Monday, November 9, 2009

Top 10 Euphemisms for Peak Oil

Occasionally, you just need to avoid saying Peak Oil. In some company, it's tantamount to betrayal, in others, too much like a fart at the dinner table. Nothing stinks so much as the truth, right? Other people believe peak oil is the realm of cults and conspiracy theorists, and as such, if you want to discuss it without an auto-reflex of denial on the part of your communication partner, you have to use some other terms.

In some company, peak oil is taken as a given and therefore, there's no need to discuss it - just the repercussions. And finally, if you are writing brochures, websites or a book about the peak oil predicament, sometimes you just want to use a few different phrases, instead of the same one in every single sentence. From the vague to the technical to a few indirect references, here are some euphemisms to let you talk about PO without actually mentioning the term, should you ever need to do so.


Use this one when you you are among peak oil friends and need a little dark humor. We all know what happens after production starts crashing. Not the end of the world - just the end of the world as we know it.

9. End of cheap-and-easy-to-extract oil

Too many times, when you say peak oil, people hear "the end of oil," and start having flashbacks to all the times they've heard THAT one before. No, no, you say - just the end of reasonably priced oil that we can get to.

8. Oil dependency and depletion

Alliteration! I like this phrase because it includes the word "dependency." This euphemism is a good way to describe peak oil if you want to start by discussing how we eat, drink, shop and drive oil. After people understand how much they use it, sometimes the implications of the "depletion" half of the term become fairly obvious.


Another inside joke for peak oil followers. As in, "after Cantarell crashes and Mexico stops exporting oil, we'll really see TSHTF" (the s^%t hit the fan).

6. Our energy challenge

Here's the wonderfully vague approximation of peak oil that we have chosen to use in many of our Transition Town OKC marketing materials. Non-specific enough for you? Or does it sound too much like a game show?

5. Oil demand destruction

A way to sneak in some economics phraseology. "Demand destruction" means "you can't afford it any more, so too bad if you wanted to go to work or buy food or heat your house with it."

4. Energy transition

Energy decline is probably more accurate, but let's face it, declines are downers! We'll have a transition instead. The only thing I don't like about this one is that people may start believing that we are "transitioning" to a world of equal amounts of cheap and disposable energy - just produced by solar, wind, ethanol, biodiesel, etc. The transition I'm thinking of involves a lot more efficiency, curtailment, and complete systems redesign than just replacing our oil use with the so-called alternatives, which don't have nearly the same energy density as oil.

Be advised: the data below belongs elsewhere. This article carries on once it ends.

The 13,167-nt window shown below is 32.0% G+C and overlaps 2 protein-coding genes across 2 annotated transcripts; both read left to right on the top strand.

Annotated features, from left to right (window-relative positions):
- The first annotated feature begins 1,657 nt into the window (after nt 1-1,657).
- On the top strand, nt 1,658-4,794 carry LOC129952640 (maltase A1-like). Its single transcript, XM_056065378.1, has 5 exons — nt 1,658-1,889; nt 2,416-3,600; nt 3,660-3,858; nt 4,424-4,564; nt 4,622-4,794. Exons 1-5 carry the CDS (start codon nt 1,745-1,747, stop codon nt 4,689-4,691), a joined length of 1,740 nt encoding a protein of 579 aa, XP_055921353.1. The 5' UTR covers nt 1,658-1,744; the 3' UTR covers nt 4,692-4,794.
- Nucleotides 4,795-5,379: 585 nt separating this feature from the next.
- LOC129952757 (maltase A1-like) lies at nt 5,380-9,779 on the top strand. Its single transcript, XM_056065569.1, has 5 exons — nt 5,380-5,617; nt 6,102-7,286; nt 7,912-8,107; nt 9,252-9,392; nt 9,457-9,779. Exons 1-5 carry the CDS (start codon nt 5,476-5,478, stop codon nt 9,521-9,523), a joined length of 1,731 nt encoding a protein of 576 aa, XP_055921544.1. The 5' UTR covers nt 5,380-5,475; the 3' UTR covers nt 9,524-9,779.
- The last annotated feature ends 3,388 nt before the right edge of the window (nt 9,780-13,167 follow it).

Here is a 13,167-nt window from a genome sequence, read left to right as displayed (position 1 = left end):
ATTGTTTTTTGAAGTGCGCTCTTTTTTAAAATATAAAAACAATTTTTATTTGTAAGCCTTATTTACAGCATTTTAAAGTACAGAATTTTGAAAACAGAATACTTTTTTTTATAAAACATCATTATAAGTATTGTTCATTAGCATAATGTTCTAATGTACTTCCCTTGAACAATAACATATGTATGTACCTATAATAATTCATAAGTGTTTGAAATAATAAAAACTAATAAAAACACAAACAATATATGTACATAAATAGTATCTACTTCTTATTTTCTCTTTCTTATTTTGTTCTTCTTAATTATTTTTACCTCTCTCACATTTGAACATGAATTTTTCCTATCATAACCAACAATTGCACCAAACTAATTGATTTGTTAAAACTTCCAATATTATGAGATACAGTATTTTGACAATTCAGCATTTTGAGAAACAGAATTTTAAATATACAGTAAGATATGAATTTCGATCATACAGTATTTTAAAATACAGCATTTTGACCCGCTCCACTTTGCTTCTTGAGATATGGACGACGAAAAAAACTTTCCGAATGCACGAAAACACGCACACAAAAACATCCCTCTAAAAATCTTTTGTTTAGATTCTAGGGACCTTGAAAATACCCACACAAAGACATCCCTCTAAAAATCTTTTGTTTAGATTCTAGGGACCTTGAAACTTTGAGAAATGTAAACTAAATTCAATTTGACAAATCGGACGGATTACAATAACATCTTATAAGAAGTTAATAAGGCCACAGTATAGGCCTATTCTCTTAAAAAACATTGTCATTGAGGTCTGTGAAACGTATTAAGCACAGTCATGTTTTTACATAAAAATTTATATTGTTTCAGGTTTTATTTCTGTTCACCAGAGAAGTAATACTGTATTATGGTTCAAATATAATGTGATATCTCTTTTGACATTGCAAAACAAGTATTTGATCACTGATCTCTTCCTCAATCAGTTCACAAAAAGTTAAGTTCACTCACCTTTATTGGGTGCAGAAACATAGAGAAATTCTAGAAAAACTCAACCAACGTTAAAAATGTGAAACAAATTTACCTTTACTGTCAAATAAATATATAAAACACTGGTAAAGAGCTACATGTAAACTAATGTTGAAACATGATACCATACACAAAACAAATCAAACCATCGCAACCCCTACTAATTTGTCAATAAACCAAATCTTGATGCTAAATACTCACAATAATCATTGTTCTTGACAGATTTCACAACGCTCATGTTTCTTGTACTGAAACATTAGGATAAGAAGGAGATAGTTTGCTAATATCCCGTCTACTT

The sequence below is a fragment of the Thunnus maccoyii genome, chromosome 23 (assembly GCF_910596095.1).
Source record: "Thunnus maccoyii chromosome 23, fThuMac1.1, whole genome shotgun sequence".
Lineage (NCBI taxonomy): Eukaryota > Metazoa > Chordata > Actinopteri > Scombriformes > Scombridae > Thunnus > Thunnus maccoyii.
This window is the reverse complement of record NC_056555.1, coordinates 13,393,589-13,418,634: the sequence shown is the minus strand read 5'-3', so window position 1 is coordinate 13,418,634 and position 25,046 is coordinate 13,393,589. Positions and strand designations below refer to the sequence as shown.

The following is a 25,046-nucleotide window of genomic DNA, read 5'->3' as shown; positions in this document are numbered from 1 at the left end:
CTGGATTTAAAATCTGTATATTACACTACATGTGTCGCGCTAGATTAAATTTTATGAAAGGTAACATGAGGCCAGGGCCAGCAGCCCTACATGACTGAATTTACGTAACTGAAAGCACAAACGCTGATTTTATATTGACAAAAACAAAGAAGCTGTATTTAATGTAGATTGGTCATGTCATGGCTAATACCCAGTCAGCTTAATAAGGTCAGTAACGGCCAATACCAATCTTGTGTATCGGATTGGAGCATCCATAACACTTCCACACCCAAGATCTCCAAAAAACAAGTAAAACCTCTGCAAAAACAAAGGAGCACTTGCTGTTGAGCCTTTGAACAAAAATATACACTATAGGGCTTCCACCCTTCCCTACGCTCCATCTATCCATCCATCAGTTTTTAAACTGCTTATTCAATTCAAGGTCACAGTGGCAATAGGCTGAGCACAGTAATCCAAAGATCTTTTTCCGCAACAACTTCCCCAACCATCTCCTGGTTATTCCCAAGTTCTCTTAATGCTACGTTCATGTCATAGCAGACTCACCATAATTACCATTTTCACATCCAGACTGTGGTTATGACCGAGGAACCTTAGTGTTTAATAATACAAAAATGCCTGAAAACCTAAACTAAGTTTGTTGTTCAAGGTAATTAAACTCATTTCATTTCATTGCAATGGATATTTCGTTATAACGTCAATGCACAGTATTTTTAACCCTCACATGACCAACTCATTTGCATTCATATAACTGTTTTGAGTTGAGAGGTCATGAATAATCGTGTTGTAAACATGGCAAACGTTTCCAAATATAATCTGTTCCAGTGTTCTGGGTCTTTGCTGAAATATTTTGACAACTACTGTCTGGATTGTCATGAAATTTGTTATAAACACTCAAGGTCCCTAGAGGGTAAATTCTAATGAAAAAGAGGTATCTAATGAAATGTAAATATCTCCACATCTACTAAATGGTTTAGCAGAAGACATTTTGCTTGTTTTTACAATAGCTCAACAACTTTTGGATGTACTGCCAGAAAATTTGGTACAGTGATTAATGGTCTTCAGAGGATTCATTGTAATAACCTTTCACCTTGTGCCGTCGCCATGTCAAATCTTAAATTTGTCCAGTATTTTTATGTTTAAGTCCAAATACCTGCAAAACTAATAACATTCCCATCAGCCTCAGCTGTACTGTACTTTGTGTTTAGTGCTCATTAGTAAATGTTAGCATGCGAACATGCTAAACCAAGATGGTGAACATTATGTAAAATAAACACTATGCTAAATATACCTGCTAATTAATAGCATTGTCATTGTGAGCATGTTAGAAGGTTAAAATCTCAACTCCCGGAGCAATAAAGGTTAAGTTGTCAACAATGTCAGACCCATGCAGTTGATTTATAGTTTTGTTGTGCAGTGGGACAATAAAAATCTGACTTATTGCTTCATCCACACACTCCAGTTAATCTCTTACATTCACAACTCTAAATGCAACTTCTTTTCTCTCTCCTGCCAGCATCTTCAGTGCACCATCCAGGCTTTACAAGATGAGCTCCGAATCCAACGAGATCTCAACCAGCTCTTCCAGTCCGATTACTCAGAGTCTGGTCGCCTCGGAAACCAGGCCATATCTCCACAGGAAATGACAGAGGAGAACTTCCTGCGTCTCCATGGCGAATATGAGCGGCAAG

3. Global peak and decline in oil production

OK, seriously, this one basically says "peak oil." Still, you manage to avoid putting the two key words together.

2. Foreign oil dependency

The ultimate for communicating with people who have conspiracy theories of their own. As in "Those damn furreners who want to keep our oil under their soil."

1. Elimination of spare petroleum production capacity

MMMMMM, deliciously technical. Another way to say, "we're close to being oh-so screwed." I believe I found this one in Oil 101 - kudos to author Morgan Downey for pages of peak oil discussion without ever once mentioning the actual phrase peak oil.

Here's a nice quote from Mr. Downey: "Even in the most extreme optimistic scenario, conventional oil production will cease to exist well before the end of the century - a fact even the most optimistic oil company agrees with."

Any way you say it, peak oil is a serious topic. No reason not to have a little fun with it now and then, though, is there?


xxancroft said...

Good blogpost idea.

Alison Cummins said...

Oh, I just say "when oil costs a lot more than it does now." Most people nod sagely and agree that yes, that will happen.

CambridgeLady said...

Very good post.

Peak Oil Hausfrau said...

I should mention Mr. Downey, author of Oil 101, who I quote in this post, left me a comment on another article - "Peak oil is a certainty. There, I said it."

Mike Grenville said...

what about 'energy crunch'

Anonymous said...

You neglected my favorite du jour- "near-term supply crunch". This one seems to be favored by those who just can't bring themselves to use the term "peak oil", as it would be a concession that the peakists were correct all along

Peak Oil Hausfrau said...

Thanks for everyone's ideas! I also like the Long Emergency and the undulating plateau (for different situations, obviously).

LisaF said...

How about "energy uncertainty?" The more vague, the better, right? :)